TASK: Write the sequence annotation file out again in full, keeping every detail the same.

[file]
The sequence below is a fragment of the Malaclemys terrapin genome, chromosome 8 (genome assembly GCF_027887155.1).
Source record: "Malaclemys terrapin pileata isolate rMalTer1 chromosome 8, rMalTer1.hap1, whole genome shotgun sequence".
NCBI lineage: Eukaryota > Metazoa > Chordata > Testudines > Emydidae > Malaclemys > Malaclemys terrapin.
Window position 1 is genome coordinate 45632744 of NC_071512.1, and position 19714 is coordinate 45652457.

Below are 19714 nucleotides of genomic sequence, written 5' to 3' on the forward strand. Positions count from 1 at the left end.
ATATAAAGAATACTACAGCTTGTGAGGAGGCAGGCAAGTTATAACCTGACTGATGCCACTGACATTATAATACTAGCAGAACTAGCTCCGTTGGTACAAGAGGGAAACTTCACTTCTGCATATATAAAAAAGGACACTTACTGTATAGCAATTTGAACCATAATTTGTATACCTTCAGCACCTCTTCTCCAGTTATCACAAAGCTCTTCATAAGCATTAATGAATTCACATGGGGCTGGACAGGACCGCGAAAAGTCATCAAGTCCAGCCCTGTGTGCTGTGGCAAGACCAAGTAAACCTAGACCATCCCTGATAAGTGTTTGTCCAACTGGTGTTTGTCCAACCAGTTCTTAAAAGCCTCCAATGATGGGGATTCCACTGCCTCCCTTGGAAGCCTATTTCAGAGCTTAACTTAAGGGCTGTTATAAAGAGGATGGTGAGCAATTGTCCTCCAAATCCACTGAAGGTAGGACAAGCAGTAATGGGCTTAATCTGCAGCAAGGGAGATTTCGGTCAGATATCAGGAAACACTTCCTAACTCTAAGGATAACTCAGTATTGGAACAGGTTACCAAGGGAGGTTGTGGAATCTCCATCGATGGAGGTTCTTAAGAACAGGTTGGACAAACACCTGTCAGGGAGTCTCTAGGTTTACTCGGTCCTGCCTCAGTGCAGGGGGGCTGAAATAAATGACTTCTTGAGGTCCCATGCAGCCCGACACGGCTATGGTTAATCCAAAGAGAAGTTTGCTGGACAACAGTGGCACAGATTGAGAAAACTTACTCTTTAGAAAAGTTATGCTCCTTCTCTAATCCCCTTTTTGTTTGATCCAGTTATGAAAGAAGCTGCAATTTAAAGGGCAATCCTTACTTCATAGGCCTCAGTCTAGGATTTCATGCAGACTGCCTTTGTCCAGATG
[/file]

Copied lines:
The sequence below is a fragment of the Malaclemys terrapin genome, chromosome 8 (genome assembly GCF_027887155.1).
Source record: "Malaclemys terrapin pileata isolate rMalTer1 chromosome 8, rMalTer1.hap1, whole genome shotgun sequence".
NCBI lineage: Eukaryota > Metazoa > Chordata > Testudines > Emydidae > Malaclemys > Malaclemys terrapin.
Window position 1 is genome coordinate 45632744 of NC_071512.1, and position 19714 is coordinate 45652457.

Below are 19714 nucleotides of genomic sequence, written 5' to 3' on the forward strand. Positions count from 1 at the left end.
ATATAAAGAATACTACAGCTTGTGAGGAGGCAGGCAAGTTATAACCTGACTGATGCCACTGACATTATAATACTAGCAGAACTAGCTCCGTTGGTACAAGAGGGAAACTTCACTTCTGCATATATAAAAAAGGACACTTACTGTATAGCAATTTGAACCATAATTTGTATACCTTCAGCACCTCTTCTCCAGTTATCACAAAGCTCTTCATAAGCATTAATGAATTCACATGGGGCTGGACAGGACCGCGAAAAGTCATCAAGTCCAGCCCTGTGTGCTGTGGCAAGACCAAGTAAACCTAGACCATCCCTGATAAGTGTTTGTCCAACTGGTGTTTGTCCAACCAGTTCTTAAAAGCCTCCAATGATGGGGATTCCACTGCCTCCCTTGGAAGCCTATTTCAGAGCTTAACTTAAGGGCTGTTATAAAGAGGATGGTGAGCAATTGTCCTCCAAATCCACTGAAGGTAGGACAAGCAGTAATGGGCTTAATCTGCAGCAAGGGAGATTTCGGTCAGATATCAGGAAACACTTCCTAACTCTAAGGATAACTCAGTATTGGAACAGGTTACCAAGGGAGGTTGTGGAATCTCCATCGATGGAGGTTCTTAAGAACAGGTTGGACAAACACCTGTCAGGGAGTCTCTAGGTTTACTCGGTCCTGCCTCAGTGCAGGGGGGCTGAAATAAATGACTTCTTGAGGTCCCATGCAGCCCGACACGGCTATGGTTAATCCAAAGAGAAGTTTGCTGGACAACAGTGGCACAGATTGAGAAAACTTACTCTTTAGAAAAGTTATGCTCCTTCTCTAATCCCCTTTTTGTTTGATCCAGTTATGAAAGAAGCTGCAATTTAAAGGGCAATCCTTACTTCATAGGCCTCAGTCTAGGATTTCATGCAGACTGCCTTTGTCCAGATG